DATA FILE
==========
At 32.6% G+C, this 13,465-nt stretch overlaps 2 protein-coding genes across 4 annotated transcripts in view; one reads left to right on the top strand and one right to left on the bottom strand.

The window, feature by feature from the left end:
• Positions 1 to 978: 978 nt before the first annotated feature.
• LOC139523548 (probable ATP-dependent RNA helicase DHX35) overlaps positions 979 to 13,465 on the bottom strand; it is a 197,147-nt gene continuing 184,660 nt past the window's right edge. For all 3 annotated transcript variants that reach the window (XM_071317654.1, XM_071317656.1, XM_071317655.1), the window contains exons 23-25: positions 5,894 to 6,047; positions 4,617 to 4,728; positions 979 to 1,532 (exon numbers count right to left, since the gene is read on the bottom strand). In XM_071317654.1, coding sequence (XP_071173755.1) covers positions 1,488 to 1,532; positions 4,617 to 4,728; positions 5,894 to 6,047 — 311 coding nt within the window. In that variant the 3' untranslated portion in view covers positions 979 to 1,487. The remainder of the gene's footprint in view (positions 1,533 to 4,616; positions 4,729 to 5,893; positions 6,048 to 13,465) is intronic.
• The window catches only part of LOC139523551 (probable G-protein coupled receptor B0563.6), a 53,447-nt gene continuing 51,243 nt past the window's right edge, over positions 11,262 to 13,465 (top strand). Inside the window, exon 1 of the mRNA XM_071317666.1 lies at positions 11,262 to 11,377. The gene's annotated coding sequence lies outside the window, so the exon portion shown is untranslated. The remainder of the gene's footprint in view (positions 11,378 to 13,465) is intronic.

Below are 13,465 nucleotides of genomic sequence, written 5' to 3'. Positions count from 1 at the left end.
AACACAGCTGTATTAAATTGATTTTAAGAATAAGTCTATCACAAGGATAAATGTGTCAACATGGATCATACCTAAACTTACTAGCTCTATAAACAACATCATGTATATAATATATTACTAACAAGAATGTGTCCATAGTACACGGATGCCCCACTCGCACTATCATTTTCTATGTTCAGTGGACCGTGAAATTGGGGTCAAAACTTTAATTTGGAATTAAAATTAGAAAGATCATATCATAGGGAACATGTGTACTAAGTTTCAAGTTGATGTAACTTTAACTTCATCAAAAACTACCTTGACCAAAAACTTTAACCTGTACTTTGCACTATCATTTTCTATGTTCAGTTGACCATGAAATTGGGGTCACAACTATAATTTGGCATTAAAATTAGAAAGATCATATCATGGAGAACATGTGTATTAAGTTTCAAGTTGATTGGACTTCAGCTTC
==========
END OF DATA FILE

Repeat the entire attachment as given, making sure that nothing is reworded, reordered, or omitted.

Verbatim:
At 32.6% G+C, this 13,465-nt stretch overlaps 2 protein-coding genes across 4 annotated transcripts in view; one reads left to right on the top strand and one right to left on the bottom strand.

The window, feature by feature from the left end:
• Positions 1 to 978: 978 nt before the first annotated feature.
• LOC139523548 (probable ATP-dependent RNA helicase DHX35) overlaps positions 979 to 13,465 on the bottom strand; it is a 197,147-nt gene continuing 184,660 nt past the window's right edge. For all 3 annotated transcript variants that reach the window (XM_071317654.1, XM_071317656.1, XM_071317655.1), the window contains exons 23-25: positions 5,894 to 6,047; positions 4,617 to 4,728; positions 979 to 1,532 (exon numbers count right to left, since the gene is read on the bottom strand). In XM_071317654.1, coding sequence (XP_071173755.1) covers positions 1,488 to 1,532; positions 4,617 to 4,728; positions 5,894 to 6,047 — 311 coding nt within the window. In that variant the 3' untranslated portion in view covers positions 979 to 1,487. The remainder of the gene's footprint in view (positions 1,533 to 4,616; positions 4,729 to 5,893; positions 6,048 to 13,465) is intronic.
• The window catches only part of LOC139523551 (probable G-protein coupled receptor B0563.6), a 53,447-nt gene continuing 51,243 nt past the window's right edge, over positions 11,262 to 13,465 (top strand). Inside the window, exon 1 of the mRNA XM_071317666.1 lies at positions 11,262 to 11,377. The gene's annotated coding sequence lies outside the window, so the exon portion shown is untranslated. The remainder of the gene's footprint in view (positions 11,378 to 13,465) is intronic.

Below are 13,465 nucleotides of genomic sequence, written 5' to 3'. Positions count from 1 at the left end.
AACACAGCTGTATTAAATTGATTTTAAGAATAAGTCTATCACAAGGATAAATGTGTCAACATGGATCATACCTAAACTTACTAGCTCTATAAACAACATCATGTATATAATATATTACTAACAAGAATGTGTCCATAGTACACGGATGCCCCACTCGCACTATCATTTTCTATGTTCAGTGGACCGTGAAATTGGGGTCAAAACTTTAATTTGGAATTAAAATTAGAAAGATCATATCATAGGGAACATGTGTACTAAGTTTCAAGTTGATGTAACTTTAACTTCATCAAAAACTACCTTGACCAAAAACTTTAACCTGTACTTTGCACTATCATTTTCTATGTTCAGTTGACCATGAAATTGGGGTCACAACTATAATTTGGCATTAAAATTAGAAAGATCATATCATGGAGAACATGTGTATTAAGTTTCAAGTTGATTGGACTTCAGCTTC